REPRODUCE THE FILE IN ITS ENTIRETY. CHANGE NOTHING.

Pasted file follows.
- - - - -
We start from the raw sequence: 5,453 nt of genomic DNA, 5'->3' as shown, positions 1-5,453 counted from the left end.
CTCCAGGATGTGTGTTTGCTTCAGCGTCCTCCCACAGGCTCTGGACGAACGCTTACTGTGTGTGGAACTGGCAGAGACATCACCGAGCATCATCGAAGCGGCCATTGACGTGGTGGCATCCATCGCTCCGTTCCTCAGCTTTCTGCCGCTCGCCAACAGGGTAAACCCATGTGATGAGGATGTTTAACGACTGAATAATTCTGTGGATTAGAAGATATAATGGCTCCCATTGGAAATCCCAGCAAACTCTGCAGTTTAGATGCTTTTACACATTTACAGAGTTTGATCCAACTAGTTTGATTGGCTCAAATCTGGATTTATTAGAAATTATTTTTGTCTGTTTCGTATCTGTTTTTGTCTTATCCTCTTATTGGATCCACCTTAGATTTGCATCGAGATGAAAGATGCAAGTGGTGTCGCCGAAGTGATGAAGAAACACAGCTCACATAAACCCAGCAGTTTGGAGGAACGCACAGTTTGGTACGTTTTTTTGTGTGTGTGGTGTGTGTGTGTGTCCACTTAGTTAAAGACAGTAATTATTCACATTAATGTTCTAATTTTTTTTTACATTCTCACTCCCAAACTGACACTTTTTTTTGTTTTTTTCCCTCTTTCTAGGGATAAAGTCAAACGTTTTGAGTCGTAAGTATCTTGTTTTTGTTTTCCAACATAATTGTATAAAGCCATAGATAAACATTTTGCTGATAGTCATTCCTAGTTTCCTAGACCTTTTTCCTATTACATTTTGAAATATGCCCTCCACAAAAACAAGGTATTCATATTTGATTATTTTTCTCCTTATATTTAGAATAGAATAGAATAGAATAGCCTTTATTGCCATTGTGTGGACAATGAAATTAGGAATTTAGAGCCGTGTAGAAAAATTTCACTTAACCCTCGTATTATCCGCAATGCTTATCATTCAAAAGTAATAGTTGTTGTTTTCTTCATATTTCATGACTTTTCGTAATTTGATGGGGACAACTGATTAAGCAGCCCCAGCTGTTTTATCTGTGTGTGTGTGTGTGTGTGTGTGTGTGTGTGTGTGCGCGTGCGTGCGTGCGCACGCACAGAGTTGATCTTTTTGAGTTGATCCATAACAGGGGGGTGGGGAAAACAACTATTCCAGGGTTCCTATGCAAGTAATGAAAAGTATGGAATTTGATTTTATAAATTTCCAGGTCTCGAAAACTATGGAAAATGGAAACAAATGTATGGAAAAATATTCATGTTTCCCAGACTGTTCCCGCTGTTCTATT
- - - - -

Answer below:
We start from the raw sequence: 5,453 nt of genomic DNA, 5'->3' as shown, positions 1-5,453 counted from the left end.
CTCCAGGATGTGTGTTTGCTTCAGCGTCCTCCCACAGGCTCTGGACGAACGCTTACTGTGTGTGGAACTGGCAGAGACATCACCGAGCATCATCGAAGCGGCCATTGACGTGGTGGCATCCATCGCTCCGTTCCTCAGCTTTCTGCCGCTCGCCAACAGGGTAAACCCATGTGATGAGGATGTTTAACGACTGAATAATTCTGTGGATTAGAAGATATAATGGCTCCCATTGGAAATCCCAGCAAACTCTGCAGTTTAGATGCTTTTACACATTTACAGAGTTTGATCCAACTAGTTTGATTGGCTCAAATCTGGATTTATTAGAAATTATTTTTGTCTGTTTCGTATCTGTTTTTGTCTTATCCTCTTATTGGATCCACCTTAGATTTGCATCGAGATGAAAGATGCAAGTGGTGTCGCCGAAGTGATGAAGAAACACAGCTCACATAAACCCAGCAGTTTGGAGGAACGCACAGTTTGGTACGTTTTTTTGTGTGTGTGGTGTGTGTGTGTGTCCACTTAGTTAAAGACAGTAATTATTCACATTAATGTTCTAATTTTTTTTTACATTCTCACTCCCAAACTGACACTTTTTTTTGTTTTTTTCCCTCTTTCTAGGGATAAAGTCAAACGTTTTGAGTCGTAAGTATCTTGTTTTTGTTTTCCAACATAATTGTATAAAGCCATAGATAAACATTTTGCTGATAGTCATTCCTAGTTTCCTAGACCTTTTTCCTATTACATTTTGAAATATGCCCTCCACAAAAACAAGGTATTCATATTTGATTATTTTTCTCCTTATATTTAGAATAGAATAGAATAGAATAGCCTTTATTGCCATTGTGTGGACAATGAAATTAGGAATTTAGAGCCGTGTAGAAAAATTTCACTTAACCCTCGTATTATCCGCAATGCTTATCATTCAAAAGTAATAGTTGTTGTTTTCTTCATATTTCATGACTTTTCGTAATTTGATGGGGACAACTGATTAAGCAGCCCCAGCTGTTTTATCTGTGTGTGTGTGTGTGTGTGTGTGTGTGTGTGTGTGCGCGTGCGTGCGTGCGCACGCACAGAGTTGATCTTTTTGAGTTGATCCATAACAGGGGGGTGGGGAAAACAACTATTCCAGGGTTCCTATGCAAGTAATGAAAAGTATGGAATTTGATTTTATAAATTTCCAGGTCTCGAAAACTATGGAAAATGGAAACAAATGTATGGAAAAATATTCATGTTTCCCAGACTGTTCCCGCTGTTCTATT